Another chapter of note is one in which Jeffrey discusses the famous Climategate scandal which occurred in 2009. Hundreds of private e-mails between well-known climate scientists were released which made it obvious that there were certain pieces of data which they did not want becoming public. This issue should upset people whether they believe in man-made global warming or not. Science should be an open process in which information flows freely. Dr. Tom Wigley is right when he writes in one of the e-mails, “The trouble here is that with-holding [sic] data looks like hiding something, and hiding means (in some eyes) that it is bogus science that is being hidden” (pg 116). He’s completely right! If I know something that runs contrary to my belief and I make sure no one else knows, wouldn’t you assume that my belief is actually less supported by the facts than what I’ve made out? And that’s the problem with much of the climate science that Jeffrey discusses. There are many great claims; unfortunately, the long-term data doesn’t bear it out as clearly as what many would have people believe. There have been times in earth’s history when temperatures have been greater and less. There have been times in the past when CO2 has been greater and less. This time is not particularly unique in the history of the world.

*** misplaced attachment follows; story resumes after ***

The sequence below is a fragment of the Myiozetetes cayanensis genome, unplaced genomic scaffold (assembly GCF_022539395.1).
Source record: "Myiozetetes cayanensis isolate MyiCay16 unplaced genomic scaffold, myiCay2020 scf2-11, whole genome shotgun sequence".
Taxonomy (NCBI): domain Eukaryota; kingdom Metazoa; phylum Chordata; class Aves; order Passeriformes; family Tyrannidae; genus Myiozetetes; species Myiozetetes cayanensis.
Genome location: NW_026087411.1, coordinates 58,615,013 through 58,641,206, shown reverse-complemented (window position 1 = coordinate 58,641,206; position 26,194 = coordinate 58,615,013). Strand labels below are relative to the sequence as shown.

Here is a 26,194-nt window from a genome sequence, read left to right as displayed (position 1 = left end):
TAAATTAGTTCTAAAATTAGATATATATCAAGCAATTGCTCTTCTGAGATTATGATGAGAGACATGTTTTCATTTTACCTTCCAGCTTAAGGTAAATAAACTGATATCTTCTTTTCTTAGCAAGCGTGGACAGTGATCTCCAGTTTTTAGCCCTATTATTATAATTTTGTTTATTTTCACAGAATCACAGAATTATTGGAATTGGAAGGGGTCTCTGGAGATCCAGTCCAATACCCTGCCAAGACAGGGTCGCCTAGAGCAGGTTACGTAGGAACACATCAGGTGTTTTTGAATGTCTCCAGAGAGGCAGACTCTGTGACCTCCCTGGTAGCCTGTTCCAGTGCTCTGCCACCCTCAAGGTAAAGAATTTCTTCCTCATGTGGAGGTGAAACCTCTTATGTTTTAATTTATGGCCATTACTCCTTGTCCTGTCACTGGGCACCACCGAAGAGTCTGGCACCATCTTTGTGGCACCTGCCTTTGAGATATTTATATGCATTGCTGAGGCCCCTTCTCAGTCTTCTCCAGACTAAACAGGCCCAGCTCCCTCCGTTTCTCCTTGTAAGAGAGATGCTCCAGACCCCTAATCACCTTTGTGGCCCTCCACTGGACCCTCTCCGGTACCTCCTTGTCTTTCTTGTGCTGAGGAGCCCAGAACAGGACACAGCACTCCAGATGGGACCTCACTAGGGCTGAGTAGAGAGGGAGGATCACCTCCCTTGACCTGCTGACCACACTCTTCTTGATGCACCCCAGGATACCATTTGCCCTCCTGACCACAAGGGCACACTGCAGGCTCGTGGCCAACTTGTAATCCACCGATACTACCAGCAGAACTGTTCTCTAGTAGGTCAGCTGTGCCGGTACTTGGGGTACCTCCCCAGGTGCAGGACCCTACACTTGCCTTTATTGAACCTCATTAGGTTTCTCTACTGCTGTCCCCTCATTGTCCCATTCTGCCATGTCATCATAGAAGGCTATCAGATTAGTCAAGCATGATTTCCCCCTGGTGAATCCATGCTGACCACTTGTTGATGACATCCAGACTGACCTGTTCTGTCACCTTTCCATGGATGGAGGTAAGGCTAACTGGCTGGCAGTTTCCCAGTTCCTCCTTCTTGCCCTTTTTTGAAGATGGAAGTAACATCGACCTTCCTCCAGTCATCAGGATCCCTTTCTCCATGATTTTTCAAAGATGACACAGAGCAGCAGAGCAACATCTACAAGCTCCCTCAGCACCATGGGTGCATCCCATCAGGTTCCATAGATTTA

One of the problems I had with Jeffrey is also a problem I have with the climate change alarmists: they have something of an obsession with the apocalyptic. Like any good religion, environmentalism has a detailed eschatology. However, in their version of the end times, there is no return of a savior. In fact, there’s no salvation at all. Instead, there’s only utter desolation brought on by the sins of mankind. The eleventh chapter of Jeffrey’s book focuses on how radical environmentalism resembles religion. This was probably the part of the book that most interested me and the one that I most recommend to other Christians. It will open your eyes to the rise in pagan religion which Paul prophesied in Romans 1 and which can clearly be seen today in so much of Western culture.
The book is filled with a number of statistics and quotes that I wish I could mention but I simply don’t have the time. Instead, I recommend that if you’ve had doubts about man made climate change you check this book out. There will probably be places you can skip over (especially if you’re not interested in his end times theology), but the bulk of the book is full of facts about the weaknesses in many of the arguments for a belief in man-made climate change. Overall, it was a good overview of the global warming skeptic’s arguments.